Puberty, that mysterious time when a myriad of changes occur in the body, may be affected by how much sleep the adolescent is receiving.
In a small new study, adolescents ages 10 to 15 were examined while they slept for increases in luteinizing hormone, which triggers ovulation in females and stimulates the production of testosterone in males. The study, conducted at Massachusetts General Hospital, found that a surge of this hormone happens during during slow-wave sleep, or deep sleep. This slow-wave sleep is the type during which it’s very hard to wake the sleeper.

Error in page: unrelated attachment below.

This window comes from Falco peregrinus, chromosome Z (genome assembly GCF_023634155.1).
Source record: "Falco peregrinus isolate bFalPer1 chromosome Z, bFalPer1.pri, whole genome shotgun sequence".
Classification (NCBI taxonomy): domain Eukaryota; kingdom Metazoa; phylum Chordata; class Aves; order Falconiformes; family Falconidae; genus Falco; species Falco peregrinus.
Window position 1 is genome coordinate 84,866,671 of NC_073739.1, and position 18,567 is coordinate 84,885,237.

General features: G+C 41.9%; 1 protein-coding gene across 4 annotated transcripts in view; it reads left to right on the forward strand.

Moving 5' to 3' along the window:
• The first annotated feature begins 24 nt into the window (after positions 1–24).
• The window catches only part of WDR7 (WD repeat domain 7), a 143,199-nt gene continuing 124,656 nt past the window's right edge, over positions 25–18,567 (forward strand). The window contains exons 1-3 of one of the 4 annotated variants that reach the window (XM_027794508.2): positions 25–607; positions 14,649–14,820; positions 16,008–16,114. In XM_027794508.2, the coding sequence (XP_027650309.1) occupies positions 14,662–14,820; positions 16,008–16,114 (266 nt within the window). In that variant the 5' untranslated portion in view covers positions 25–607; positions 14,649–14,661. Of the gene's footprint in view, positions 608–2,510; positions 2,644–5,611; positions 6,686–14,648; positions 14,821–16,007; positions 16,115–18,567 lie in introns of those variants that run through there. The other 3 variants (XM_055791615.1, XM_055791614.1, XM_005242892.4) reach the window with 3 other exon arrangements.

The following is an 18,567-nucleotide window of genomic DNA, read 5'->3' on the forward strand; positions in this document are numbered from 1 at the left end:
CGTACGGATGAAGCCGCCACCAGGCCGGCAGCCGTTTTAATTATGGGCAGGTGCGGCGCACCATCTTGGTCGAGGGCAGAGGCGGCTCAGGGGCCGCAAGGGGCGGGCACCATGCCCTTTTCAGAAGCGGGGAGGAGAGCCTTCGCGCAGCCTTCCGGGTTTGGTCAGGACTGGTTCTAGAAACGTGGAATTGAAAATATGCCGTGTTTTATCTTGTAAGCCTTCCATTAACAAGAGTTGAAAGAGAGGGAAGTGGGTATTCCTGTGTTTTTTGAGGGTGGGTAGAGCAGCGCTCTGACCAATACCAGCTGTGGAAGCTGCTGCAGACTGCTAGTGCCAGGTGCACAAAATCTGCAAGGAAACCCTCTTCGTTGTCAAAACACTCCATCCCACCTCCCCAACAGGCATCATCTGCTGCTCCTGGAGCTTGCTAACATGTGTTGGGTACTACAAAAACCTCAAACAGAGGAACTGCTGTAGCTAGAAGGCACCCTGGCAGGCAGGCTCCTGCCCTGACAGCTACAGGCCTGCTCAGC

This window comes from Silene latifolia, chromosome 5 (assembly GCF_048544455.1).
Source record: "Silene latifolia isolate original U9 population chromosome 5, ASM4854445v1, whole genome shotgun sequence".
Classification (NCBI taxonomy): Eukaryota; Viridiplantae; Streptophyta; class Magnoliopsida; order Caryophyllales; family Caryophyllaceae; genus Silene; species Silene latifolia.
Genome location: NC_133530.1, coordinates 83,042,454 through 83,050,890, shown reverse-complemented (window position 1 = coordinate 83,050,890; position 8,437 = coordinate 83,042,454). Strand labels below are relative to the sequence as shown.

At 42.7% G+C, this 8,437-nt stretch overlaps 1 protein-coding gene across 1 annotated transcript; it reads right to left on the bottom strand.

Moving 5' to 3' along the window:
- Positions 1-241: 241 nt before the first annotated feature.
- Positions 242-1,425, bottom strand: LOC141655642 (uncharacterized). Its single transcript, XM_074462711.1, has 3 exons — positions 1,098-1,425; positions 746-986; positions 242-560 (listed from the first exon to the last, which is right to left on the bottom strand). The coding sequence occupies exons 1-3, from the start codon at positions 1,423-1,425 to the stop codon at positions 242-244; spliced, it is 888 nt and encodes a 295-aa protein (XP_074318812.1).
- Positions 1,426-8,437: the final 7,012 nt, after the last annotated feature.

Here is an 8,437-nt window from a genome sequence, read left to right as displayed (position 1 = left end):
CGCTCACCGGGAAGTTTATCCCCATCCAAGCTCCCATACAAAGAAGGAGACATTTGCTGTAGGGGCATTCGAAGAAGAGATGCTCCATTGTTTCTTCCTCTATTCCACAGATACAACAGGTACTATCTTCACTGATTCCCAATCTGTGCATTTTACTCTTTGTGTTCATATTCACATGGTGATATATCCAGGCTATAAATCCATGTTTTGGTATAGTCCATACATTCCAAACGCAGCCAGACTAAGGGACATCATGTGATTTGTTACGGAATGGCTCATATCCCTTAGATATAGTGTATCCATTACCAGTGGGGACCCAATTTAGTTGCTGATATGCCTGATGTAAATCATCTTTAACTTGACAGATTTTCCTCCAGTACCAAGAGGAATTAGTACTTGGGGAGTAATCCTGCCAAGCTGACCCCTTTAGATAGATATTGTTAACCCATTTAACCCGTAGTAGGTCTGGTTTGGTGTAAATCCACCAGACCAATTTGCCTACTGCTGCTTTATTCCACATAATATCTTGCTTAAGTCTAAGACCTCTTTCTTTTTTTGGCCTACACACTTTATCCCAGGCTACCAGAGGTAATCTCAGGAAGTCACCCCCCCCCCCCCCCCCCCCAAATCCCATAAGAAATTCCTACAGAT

The participants spent a night sleeping in a laboratory, and blood samples were collected through a catheter every 10 minutes. The blood samples were analyzed for levels of luteinizing hormone.
Participants experienced an average of four to six surges of luteinizing hormone during the night. Fifty-two percent of these surges began during deep sleep, the researchers said.
The scientists said that since this is a very small study, more work is needed to solidify their results.